determine what aspects might need further review) request students include an answer key for their questions. *An easy way to help students with organization for
this activity would be to provide six index cards (one for each question with one remaining for the answer key).
When students have finished generating their "Fact or Lie" (True/False) questions, review the questions by accomplishing one of the following:
Collect all questions, scan them quickly, then read the "best" aloud whole-group, asking for responses and discussing
Ask students to swap questions and answer their peers'; follow up with discussion of the questions
Distribute several sets of questions to small groups of students to answer together, circulating the room to assist with discussion/clarify any misconceptions.
Students should use an adequate amount of support to justify their remarks while reviewing the generated questions. This is critical when asserting a statement as a
"Lie" ("False"), so insist the correct answer is provided with relevant evidence as well. Instructor should use this formative assessment to evaluate understandings of
basic concepts related to the text's theme/central idea prior to the new readings.
Part 1a: Avian Bird Flu
I do: Instructor should ask students to be prepared to analyze Poe's subject (his fictional plague) for possible inspiration for his work. Ask students to debate whether
his disease is characterized by too many fictional elements to be considered a probable ailment.
*Discuss the work in terms of its allegorical intentions, if necessary. The analysis here is fairly comprehensive and might provide for meaningful connections. Of
particular importance is the notion the characters are powerless to the disease (and subsequent death). Refer to "Guiding Questions #1 and 2" (see guiding questions
section above) at this point to prompt discussion, directing students as necessary to clarify misconceptions.
Then, tell students they will examine several sources to gain an understanding of two actual diseases that have threatened (or are threatening) to plague humanity.
Emphasize there is perhaps a common thread among Poe's fictional disease and the other two yet to be examined. Distribute copies of a typical "KWL Chart" (or
simply have students draw their own charts on a sheet of paper), asking students to label the chart "Avian Bird Flu." Inform students their goal is to take notes while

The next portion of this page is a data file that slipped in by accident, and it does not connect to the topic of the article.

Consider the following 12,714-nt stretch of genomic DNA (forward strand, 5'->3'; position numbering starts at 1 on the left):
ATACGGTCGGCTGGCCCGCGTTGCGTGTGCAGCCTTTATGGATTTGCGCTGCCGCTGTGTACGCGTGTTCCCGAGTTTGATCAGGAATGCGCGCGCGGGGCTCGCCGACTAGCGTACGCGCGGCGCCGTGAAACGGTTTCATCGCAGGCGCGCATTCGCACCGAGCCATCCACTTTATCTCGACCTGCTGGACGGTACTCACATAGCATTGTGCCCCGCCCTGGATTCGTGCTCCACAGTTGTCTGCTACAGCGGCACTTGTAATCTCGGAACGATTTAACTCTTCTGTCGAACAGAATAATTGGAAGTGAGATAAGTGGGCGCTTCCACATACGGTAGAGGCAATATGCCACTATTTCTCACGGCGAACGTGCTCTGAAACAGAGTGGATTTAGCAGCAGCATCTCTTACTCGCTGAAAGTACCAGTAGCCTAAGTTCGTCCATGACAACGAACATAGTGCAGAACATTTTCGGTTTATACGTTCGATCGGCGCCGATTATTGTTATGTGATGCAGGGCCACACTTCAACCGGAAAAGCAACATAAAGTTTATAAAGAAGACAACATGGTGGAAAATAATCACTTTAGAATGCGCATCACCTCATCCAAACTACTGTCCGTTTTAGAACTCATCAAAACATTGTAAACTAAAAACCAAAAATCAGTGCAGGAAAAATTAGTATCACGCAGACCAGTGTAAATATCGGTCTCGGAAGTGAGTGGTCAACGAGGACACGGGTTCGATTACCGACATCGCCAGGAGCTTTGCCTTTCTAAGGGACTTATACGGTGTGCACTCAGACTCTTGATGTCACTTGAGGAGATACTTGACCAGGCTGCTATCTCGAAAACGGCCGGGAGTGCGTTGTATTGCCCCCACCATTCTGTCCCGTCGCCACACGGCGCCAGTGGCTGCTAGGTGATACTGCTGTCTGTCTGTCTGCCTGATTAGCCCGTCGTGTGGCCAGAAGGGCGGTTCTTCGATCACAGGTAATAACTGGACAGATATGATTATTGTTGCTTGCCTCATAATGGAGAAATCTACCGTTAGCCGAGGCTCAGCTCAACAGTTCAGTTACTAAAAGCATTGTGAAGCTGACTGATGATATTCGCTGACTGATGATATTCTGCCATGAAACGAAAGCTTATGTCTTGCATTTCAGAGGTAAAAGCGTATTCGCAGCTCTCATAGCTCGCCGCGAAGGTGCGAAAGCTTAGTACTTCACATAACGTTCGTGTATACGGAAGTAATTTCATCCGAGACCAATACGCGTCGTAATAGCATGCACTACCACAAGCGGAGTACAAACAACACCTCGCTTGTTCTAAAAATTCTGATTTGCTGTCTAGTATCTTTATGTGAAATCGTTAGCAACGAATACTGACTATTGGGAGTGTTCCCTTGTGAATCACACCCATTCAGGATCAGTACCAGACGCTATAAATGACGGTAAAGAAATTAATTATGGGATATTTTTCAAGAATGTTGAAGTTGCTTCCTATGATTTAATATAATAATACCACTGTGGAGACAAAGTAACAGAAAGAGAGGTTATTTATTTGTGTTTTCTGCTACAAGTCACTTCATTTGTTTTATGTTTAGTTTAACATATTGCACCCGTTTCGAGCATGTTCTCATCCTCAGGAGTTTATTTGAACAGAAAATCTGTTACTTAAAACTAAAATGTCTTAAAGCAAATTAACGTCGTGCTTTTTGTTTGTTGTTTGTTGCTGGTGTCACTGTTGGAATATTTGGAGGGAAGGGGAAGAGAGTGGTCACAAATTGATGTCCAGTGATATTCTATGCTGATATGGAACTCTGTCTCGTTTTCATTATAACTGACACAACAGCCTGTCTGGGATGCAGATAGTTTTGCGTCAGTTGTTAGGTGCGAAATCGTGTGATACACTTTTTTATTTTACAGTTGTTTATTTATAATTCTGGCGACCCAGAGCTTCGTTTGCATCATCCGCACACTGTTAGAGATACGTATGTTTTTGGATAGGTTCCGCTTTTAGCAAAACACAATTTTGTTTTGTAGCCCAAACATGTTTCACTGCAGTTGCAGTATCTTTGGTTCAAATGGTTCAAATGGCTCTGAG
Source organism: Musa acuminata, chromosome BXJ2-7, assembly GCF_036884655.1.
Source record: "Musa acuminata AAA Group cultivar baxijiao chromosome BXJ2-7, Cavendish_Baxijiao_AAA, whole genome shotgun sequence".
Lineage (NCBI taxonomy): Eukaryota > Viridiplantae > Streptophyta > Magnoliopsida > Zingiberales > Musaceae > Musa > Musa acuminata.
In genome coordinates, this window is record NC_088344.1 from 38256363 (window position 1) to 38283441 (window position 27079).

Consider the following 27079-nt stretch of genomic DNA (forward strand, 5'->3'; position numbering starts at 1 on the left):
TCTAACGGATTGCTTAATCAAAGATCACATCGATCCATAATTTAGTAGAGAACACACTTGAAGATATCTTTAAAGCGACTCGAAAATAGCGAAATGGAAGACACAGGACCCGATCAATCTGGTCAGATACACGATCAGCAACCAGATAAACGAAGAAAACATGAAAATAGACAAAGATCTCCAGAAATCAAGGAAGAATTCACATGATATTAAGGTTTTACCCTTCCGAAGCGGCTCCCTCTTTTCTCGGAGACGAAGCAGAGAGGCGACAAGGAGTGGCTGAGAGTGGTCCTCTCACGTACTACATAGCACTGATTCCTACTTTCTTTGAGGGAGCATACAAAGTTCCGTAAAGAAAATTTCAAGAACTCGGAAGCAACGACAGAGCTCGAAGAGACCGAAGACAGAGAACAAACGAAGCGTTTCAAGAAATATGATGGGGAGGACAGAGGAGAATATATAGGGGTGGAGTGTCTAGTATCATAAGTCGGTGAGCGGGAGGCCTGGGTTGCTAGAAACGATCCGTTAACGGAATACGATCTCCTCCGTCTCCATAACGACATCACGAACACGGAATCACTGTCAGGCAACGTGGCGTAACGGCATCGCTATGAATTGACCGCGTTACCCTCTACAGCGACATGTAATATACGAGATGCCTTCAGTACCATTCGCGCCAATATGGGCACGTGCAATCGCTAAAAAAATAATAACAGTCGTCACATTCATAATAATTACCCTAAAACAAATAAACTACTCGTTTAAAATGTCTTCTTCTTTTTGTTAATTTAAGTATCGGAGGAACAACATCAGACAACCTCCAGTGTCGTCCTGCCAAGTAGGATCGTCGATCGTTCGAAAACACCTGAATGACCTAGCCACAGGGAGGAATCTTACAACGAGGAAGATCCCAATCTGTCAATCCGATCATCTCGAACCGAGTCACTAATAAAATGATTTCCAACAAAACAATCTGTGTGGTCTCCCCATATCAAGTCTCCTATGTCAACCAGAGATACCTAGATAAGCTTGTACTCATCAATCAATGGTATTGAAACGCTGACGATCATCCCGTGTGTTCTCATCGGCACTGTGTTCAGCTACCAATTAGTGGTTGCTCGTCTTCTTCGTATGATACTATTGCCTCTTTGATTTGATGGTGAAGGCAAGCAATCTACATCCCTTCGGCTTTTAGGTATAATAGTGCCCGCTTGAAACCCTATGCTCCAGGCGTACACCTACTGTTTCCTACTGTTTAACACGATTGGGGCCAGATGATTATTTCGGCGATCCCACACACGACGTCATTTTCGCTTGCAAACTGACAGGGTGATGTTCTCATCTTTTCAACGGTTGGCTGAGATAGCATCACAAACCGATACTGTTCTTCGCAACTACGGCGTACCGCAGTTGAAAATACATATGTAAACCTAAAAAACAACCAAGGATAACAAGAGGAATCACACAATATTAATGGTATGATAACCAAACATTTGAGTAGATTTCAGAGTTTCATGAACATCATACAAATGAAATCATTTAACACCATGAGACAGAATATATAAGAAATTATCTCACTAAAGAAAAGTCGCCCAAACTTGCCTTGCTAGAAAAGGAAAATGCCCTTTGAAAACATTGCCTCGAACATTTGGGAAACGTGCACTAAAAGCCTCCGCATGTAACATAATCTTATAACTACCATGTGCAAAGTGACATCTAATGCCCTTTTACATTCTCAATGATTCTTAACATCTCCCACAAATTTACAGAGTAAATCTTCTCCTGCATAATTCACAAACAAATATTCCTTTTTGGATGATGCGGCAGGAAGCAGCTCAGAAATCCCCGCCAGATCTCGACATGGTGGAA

analyzing the characteristics of this disease to refer to when filling out a "3-Circle Venn Diagram" comparing/contrasting elements of the three diseases. The Venn
diagram will then be used to help students complete their summative assessment.
Video Session 1 (Avian Bird Flu):

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I do: To help students access (or provide, if necessary) prior knowledge related to the Avian Bird Flu, adapt the procedures for a traditional "KWL Chart" by playing
one of the two clips related to the disease prior to having students fill out the first column (the "K" or "What I Know" section). I recommend bridging the previous
lesson (analyzing Poe's dark text) and the subsequent material (also serious in nature) with a bit of humor, so play the Daily Show clip before the ABC News clip
("Ready or Not: Avian Flu").
*Prior to showing the ABC News clip, complete the following procedure:
Return to the "KWL Chart" and use the gradual release method to model appropriate use of the organizer. Use think-aloud procedures to help students note features
of the disease based on the presented clip. Then, adapting the traditional "What I Want to Know" (middle or "W") section of the "KWL Chart", model for students how
to note items they "Want to know more about" or "Expect to learn more about" as the topic is explored further. As an example item, refer to "Guiding Question #3"
(see guided questions section above), suggesting you expect the clip will clarify this for you. Ask students to help assess whether your modeled expectations/desires
seem relevant based on the clip and their own understanding of the topic. Discuss, then play the ABC News clip. Discuss the content when the clip has finished, then
model completing the third and final ("L" or "What I Learned") column of the chart. Examine (through think-aloud) which, if any, desired/expected learning elements
were not addressed in the clips. Discuss "Guiding Question #4" at this time to help students make connections between the satirical clip and the news account.
(*After this step, proceed with directions under "Guided Practice: Avian Bird Flu" below.)
Part 3a: Post Articles/Videos "3-Circle Venn Diagram"
I do: Using the gradual release method, instructor will model appropriate use of "3 Circle Venn Diagram" graphic organizer to note elements unique to all three
diseases. Model expected procedures for completing the process through think-alouds, and demonstrating rereading portions of the texts/referring to "KWL Charts" to
gather evidence/clarify misconceptions. *Note: this means students will be working with both the texts and their organizers in front of them. For
example, instructor might model referring back to the text to correctly confirm the suspicion that, unlike in the allegory, the progression period of the bubonic plague
lasts more than thirty minutes. Refer to "Guiding Question #6" at this point to help students examine and evaluate the significance of the connections between these
three diseases.
When modeling filling out the Venn diagram, instructor should clarify the goal of the diagram is to help organize information from multiple sources to be used later
on (in the summative assessment). An organizer that is not organized is not of much use, so instructor should stress the importance of keeping elements parallel.
For instance, if students wish to discuss the geographical area plagued by one disease as the first item noted in one section of the Venn diagram, the element
noted first in the other two sections should discuss the same (rather than present a unique characteristic of the other diseases).

Guided Practice: What activities or exercises will the students complete with teacher guidance?
Part 1b: Article 1 (Avian Bird Flu)